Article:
Many organizations that conduct penetration tests do so only to fulfill compliance requirements and satiate auditors' demands. Those same organizations also tend to limit the budgets allotted to pen testers, according to Dave Shackleford, founder and principal consultant of Voodoo Security, which leads to penetration tests that fall well short of mimicking real-world attack scenarios. As a result, enterprises may not be getting the full value for their pen-testing dollars.
"They want to just kind of get it done, and that leaves a lot open, unfortunately," said Shackleford.
In this interview, Shackleford explained how organizations can get the most out of penetration test results. First, pen tests do need to recreate the experience of real attacks to the greatest extent possible. According to Shackleford, even the most budget-strapped organizations can incorporate relatively inexpensive social engineering techniques to make pen tests more realistic. Shackleford also detailed how to put the results of a pen test into action, namely by prioritizing and uncovering vulnerabilities in a way that makes sense for each individual organization.
Perhaps most notably, Shackelford explained how important it is for an organization to set goals for its penetration test before it's even conducted.
"A lot of organizations don't have a real goal in a pen test. Probably the most important goal for many is to check the box for compliance and make the auditors go away," said Shackleford. "And I don't fault people for that [because] they have to do it, but if you really want to get value, why not say the goal of a penetration test is to get to this sensitive data or these sensitive systems? I just don't see a lot of people doing that at all."
Below is a transcript of the video.
Brandan Blevins: Hi, there, I'm Brandan Blevins with SearchSecurity.com. Thanks for watching this video. Joining me today is Dave Shackleford. Dave is founder and principal consultant with Voodoo Security. Dave, it's a pleasure to have you with us today.
Dave Shackleford: Thanks for having me.
Blevins: Dave, most organizations conduct what they may consider to be a penetration test, but would you say they fall short on some key areas that make up an effective pen test?
Shackleford: I think a lot of organizations do, and in some cases I don't think they really know that they do. I think it's really kind of a prescribed thing we've come to realize in the industry. Money factors in, right? People don't want to spend a lot of money, they just kind of want to get it done, and that leaves a lot open, unfortunately, yeah.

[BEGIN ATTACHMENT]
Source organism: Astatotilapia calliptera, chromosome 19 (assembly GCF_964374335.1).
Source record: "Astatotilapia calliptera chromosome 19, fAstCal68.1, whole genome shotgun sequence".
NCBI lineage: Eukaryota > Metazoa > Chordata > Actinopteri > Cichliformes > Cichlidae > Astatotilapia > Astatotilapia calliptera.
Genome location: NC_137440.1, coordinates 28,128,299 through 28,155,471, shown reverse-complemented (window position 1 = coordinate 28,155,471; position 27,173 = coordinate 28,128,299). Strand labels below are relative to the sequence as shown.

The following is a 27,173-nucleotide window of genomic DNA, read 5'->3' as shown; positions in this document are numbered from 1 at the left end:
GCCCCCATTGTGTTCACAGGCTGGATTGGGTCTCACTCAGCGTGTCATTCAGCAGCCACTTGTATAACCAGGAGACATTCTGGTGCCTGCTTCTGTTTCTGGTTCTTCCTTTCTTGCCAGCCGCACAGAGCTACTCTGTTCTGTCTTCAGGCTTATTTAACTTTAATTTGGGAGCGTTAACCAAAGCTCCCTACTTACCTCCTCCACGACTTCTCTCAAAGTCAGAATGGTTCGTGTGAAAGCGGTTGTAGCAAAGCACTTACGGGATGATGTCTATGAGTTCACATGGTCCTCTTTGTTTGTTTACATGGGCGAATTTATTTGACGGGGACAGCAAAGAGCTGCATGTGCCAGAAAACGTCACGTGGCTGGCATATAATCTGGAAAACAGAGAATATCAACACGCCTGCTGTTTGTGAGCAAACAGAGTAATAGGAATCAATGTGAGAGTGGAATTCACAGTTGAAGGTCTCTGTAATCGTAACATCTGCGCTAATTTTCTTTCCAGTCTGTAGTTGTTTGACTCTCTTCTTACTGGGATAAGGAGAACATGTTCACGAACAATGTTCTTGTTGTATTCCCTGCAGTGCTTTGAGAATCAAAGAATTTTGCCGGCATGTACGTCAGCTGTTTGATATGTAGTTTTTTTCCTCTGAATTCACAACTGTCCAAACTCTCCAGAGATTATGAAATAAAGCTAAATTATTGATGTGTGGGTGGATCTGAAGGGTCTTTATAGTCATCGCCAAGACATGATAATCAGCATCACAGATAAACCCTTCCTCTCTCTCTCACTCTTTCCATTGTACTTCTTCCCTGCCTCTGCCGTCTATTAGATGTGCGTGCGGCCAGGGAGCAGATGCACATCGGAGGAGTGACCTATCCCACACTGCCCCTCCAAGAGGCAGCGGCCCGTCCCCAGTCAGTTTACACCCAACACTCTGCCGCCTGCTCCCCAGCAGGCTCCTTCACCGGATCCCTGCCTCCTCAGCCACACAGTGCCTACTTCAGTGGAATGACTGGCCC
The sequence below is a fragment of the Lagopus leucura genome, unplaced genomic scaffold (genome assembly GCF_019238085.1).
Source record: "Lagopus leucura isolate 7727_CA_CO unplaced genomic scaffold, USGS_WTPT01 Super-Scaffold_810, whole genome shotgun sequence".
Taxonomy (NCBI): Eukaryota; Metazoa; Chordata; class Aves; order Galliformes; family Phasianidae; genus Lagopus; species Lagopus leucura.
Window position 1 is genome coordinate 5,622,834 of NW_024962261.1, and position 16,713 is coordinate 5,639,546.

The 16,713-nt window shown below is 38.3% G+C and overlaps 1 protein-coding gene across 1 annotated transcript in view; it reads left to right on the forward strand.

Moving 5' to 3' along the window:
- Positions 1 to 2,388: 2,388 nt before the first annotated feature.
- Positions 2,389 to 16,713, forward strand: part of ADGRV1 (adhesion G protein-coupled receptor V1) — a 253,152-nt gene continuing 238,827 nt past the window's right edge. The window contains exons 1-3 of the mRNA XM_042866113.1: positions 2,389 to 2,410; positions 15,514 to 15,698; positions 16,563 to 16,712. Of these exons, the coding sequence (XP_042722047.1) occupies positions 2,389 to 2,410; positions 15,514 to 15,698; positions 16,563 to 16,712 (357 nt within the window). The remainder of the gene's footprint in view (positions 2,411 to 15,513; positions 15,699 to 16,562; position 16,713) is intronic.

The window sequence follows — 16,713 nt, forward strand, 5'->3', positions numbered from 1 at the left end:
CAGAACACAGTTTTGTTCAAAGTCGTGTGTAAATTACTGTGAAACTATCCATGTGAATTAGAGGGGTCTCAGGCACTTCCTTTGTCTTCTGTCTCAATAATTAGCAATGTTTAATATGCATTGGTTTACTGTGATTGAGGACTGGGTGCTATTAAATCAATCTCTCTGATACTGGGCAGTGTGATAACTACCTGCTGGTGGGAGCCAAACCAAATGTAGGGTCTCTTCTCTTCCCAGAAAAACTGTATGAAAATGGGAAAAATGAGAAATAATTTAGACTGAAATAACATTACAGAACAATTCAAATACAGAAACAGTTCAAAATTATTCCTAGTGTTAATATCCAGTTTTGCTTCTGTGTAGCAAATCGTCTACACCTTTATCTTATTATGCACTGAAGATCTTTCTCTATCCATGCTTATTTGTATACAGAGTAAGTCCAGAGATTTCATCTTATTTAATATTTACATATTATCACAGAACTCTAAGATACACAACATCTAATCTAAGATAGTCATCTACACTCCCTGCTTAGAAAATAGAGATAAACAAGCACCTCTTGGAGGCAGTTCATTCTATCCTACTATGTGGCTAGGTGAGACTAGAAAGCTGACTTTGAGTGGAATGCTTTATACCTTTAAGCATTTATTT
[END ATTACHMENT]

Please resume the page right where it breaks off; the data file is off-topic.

Blevins: How closely should a penetration test mimic a real-life attack scenario, and conversely what are the consequences of making a pen test as real as possible?
Shackleford: A great question. And really if you had infinite time and money, you would have the most accurate and realistic penetration test possible. So you would take these advanced threat actors with in-memory exploitation scenarios, and really sophisticated social engineering exploitation, and all of these things and really include that. But people, again, are bounded by time.
They're bounded by money, and so they have to do the best they can, but even then I think they should start adding more of that because if this is intended to be a point in time representation of risk and the real attack surface that's open and possible, if you don't try to emulate what real attackers are doing, then you're not really getting the full picture. So I think that needs to happen a lot more.
Just an example is things like malware. A lot of it attacks incorporate some form of malware that gets dropped, yet nobody includes malware emulation as part of their pen test. That's a huge disconnect because it's not real, right? Most attackers are going to drop something. They're going to do something once they get in. So I think there's a lot to be done.
Blevins: Dave, for those budget-limited organizations out there that want to conduct a thorough penetration test, are there any easy victories you can recommend?
Shackleford: Another good question. I have a lot of those that I work with. Certainly a first thing is to use some sort of social engineering attempts. Again, a lot of people are comfortable with this just because they really feel like they're stepping over some boundary of trust with their employees, but that's how the attackers are getting in. And it's actually not that expensive to do some social engineering, so that's one thing.
I'd argue the second thing that is they should really push for is to incorporate whatever the methodology or tools used in the test are and make sure that whoever is doing a pen test for them puts that into the report so that they can repeat those steps. And then they get longer value from the test because they can go back and they can repeat it themselves and really learn more as an organization as they go along. So those are two very quick things that I think can help.
Blevins: Now once an organization has conducted a penetration test, can you recommend any metrics that gauge the effectiveness of that test?